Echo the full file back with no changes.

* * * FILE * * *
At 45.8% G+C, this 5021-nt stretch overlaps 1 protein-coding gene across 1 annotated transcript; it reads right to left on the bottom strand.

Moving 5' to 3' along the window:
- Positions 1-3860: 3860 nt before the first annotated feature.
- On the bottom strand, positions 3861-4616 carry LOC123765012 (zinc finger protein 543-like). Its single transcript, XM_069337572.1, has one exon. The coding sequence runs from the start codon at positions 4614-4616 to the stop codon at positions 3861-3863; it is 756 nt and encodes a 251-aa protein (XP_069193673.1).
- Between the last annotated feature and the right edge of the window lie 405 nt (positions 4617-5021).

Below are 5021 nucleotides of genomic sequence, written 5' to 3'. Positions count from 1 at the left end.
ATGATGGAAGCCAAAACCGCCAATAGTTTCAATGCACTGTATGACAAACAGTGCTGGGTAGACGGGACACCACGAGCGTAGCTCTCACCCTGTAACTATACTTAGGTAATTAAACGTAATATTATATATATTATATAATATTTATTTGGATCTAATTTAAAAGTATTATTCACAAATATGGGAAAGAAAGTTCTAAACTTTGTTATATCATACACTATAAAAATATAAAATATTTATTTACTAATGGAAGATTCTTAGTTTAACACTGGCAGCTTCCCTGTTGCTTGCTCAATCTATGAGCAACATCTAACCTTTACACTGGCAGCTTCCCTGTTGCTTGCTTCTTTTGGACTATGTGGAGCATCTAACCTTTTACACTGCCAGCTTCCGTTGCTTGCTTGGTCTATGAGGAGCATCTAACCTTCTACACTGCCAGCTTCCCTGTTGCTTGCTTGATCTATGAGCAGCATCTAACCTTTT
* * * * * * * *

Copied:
At 45.8% G+C, this 5021-nt stretch overlaps 1 protein-coding gene across 1 annotated transcript; it reads right to left on the bottom strand.

Moving 5' to 3' along the window:
- Positions 1-3860: 3860 nt before the first annotated feature.
- On the bottom strand, positions 3861-4616 carry LOC123765012 (zinc finger protein 543-like). Its single transcript, XM_069337572.1, has one exon. The coding sequence runs from the start codon at positions 4614-4616 to the stop codon at positions 3861-3863; it is 756 nt and encodes a 251-aa protein (XP_069193673.1).
- Between the last annotated feature and the right edge of the window lie 405 nt (positions 4617-5021).

Below are 5021 nucleotides of genomic sequence, written 5' to 3'. Positions count from 1 at the left end.
ATGATGGAAGCCAAAACCGCCAATAGTTTCAATGCACTGTATGACAAACAGTGCTGGGTAGACGGGACACCACGAGCGTAGCTCTCACCCTGTAACTATACTTAGGTAATTAAACGTAATATTATATATATTATATAATATTTATTTGGATCTAATTTAAAAGTATTATTCACAAATATGGGAAAGAAAGTTCTAAACTTTGTTATATCATACACTATAAAAATATAAAATATTTATTTACTAATGGAAGATTCTTAGTTTAACACTGGCAGCTTCCCTGTTGCTTGCTCAATCTATGAGCAACATCTAACCTTTACACTGGCAGCTTCCCTGTTGCTTGCTTCTTTTGGACTATGTGGAGCATCTAACCTTTTACACTGCCAGCTTCCGTTGCTTGCTTGGTCTATGAGGAGCATCTAACCTTCTACACTGCCAGCTTCCCTGTTGCTTGCTTGATCTATGAGCAGCATCTAACCTTTT